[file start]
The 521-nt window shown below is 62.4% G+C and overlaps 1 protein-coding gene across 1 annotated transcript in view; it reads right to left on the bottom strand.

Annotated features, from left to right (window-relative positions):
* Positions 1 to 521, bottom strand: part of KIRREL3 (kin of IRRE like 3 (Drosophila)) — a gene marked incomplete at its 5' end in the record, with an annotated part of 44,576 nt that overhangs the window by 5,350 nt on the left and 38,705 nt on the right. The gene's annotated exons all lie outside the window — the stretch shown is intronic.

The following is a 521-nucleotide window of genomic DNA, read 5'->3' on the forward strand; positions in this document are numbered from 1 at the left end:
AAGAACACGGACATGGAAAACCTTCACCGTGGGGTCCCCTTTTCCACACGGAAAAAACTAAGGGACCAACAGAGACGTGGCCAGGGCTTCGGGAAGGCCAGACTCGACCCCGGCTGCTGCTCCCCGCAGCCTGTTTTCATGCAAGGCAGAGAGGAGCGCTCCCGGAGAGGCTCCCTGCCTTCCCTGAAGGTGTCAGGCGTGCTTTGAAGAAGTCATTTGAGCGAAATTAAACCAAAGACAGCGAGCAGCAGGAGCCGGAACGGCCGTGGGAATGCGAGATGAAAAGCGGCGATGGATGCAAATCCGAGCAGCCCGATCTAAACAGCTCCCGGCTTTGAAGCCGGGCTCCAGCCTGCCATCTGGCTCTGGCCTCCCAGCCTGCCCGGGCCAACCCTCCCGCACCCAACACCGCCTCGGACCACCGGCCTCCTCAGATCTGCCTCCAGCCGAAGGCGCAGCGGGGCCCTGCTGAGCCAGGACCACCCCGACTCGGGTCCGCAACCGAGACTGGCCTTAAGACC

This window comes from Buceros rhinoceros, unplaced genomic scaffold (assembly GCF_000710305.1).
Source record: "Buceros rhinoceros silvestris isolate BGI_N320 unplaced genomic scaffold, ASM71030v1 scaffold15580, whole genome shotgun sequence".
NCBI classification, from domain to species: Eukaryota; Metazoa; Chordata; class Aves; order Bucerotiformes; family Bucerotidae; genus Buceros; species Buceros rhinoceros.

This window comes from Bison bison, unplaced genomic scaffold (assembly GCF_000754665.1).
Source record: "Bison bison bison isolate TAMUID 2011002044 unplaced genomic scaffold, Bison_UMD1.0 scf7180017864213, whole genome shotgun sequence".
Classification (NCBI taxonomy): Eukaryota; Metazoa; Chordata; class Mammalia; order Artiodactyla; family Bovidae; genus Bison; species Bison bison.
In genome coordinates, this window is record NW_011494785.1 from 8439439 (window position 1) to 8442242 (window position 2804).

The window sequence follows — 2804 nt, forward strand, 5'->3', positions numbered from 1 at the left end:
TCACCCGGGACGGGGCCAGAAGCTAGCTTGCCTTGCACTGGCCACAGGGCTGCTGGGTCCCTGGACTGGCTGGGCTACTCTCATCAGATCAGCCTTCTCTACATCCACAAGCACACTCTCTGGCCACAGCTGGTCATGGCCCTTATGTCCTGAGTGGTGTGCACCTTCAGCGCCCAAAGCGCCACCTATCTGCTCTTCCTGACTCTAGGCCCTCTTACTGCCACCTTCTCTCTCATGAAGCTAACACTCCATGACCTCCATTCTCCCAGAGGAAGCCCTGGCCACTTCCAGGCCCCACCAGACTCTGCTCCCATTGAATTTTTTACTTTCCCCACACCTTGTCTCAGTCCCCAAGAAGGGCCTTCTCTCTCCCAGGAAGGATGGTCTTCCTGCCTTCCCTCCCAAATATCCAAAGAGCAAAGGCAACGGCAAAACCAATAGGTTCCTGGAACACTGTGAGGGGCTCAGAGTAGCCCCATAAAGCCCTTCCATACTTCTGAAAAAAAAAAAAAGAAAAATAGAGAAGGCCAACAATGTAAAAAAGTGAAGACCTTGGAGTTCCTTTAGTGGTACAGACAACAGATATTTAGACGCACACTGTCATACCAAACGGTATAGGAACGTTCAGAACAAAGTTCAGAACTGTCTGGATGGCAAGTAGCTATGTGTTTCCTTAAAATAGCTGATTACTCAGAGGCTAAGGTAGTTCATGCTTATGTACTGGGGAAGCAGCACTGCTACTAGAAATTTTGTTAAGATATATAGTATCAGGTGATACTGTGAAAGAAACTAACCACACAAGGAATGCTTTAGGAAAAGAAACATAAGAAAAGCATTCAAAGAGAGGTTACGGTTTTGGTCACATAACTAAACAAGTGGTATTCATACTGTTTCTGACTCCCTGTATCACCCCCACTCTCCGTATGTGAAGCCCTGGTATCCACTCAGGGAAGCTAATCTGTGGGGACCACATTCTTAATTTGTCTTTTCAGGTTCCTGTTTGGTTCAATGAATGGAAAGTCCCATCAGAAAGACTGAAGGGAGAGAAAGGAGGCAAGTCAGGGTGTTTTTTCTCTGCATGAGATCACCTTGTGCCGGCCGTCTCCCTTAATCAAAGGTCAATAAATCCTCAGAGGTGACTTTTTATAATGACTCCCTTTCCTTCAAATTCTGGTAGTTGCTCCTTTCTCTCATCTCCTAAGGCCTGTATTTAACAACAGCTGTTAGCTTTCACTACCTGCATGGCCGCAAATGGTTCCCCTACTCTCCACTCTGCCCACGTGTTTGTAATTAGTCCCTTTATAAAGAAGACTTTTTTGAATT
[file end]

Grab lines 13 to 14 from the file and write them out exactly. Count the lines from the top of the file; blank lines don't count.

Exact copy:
The window sequence follows — 2804 nt, forward strand, 5'->3', positions numbered from 1 at the left end:
TCACCCGGGACGGGGCCAGAAGCTAGCTTGCCTTGCACTGGCCACAGGGCTGCTGGGTCCCTGGACTGGCTGGGCTACTCTCATCAGATCAGCCTTCTCTACATCCACAAGCACACTCTCTGGCCACAGCTGGTCATGGCCCTTATGTCCTGAGTGGTGTGCACCTTCAGCGCCCAAAGCGCCACCTATCTGCTCTTCCTGACTCTAGGCCCTCTTACTGCCACCTTCTCTCTCATGAAGCTAACACTCCATGACCTCCATTCTCCCAGAGGAAGCCCTGGCCACTTCCAGGCCCCACCAGACTCTGCTCCCATTGAATTTTTTACTTTCCCCACACCTTGTCTCAGTCCCCAAGAAGGGCCTTCTCTCTCCCAGGAAGGATGGTCTTCCTGCCTTCCCTCCCAAATATCCAAAGAGCAAAGGCAACGGCAAAACCAATAGGTTCCTGGAACACTGTGAGGGGCTCAGAGTAGCCCCATAAAGCCCTTCCATACTTCTGAAAAAAAAAAAAAGAAAAATAGAGAAGGCCAACAATGTAAAAAAGTGAAGACCTTGGAGTTCCTTTAGTGGTACAGACAACAGATATTTAGACGCACACTGTCATACCAAACGGTATAGGAACGTTCAGAACAAAGTTCAGAACTGTCTGGATGGCAAGTAGCTATGTGTTTCCTTAAAATAGCTGATTACTCAGAGGCTAAGGTAGTTCATGCTTATGTACTGGGGAAGCAGCACTGCTACTAGAAATTTTGTTAAGATATATAGTATCAGGTGATACTGTGAAAGAAACTAACCACACAAGGAATGCTTTAGGAAAAGAAACATAAGAAAAGCATTCAAAGAGAGGTTACGGTTTTGGTCACATAACTAAACAAGTGGTATTCATACTGTTTCTGACTCCCTGTATCACCCCCACTCTCCGTATGTGAAGCCCTGGTATCCACTCAGGGAAGCTAATCTGTGGGGACCACATTCTTAATTTGTCTTTTCAGGTTCCTGTTTGGTTCAATGAATGGAAAGTCCCATCAGAAAGACTGAAGGGAGAGAAAGGAGGCAAGTCAGGGTGTTTTTTCTCTGCATGAGATCACCTTGTGCCGGCCGTCTCCCTTAATCAAAGGTCAATAAATCCTCAGAGGTGACTTTTTATAATGACTCCCTTTCCTTCAAATTCTGGTAGTTGCTCCTTTCTCTCATCTCCTAAGGCCTGTATTTAACAACAGCTGTTAGCTTTCACTACCTGCATGGCCGCAAATGGTTCCCCTACTCTCCACTCTGCCCACGTGTTTGTAATTAGTCCCTTTATAAAGAAGACTTTTTTGAATT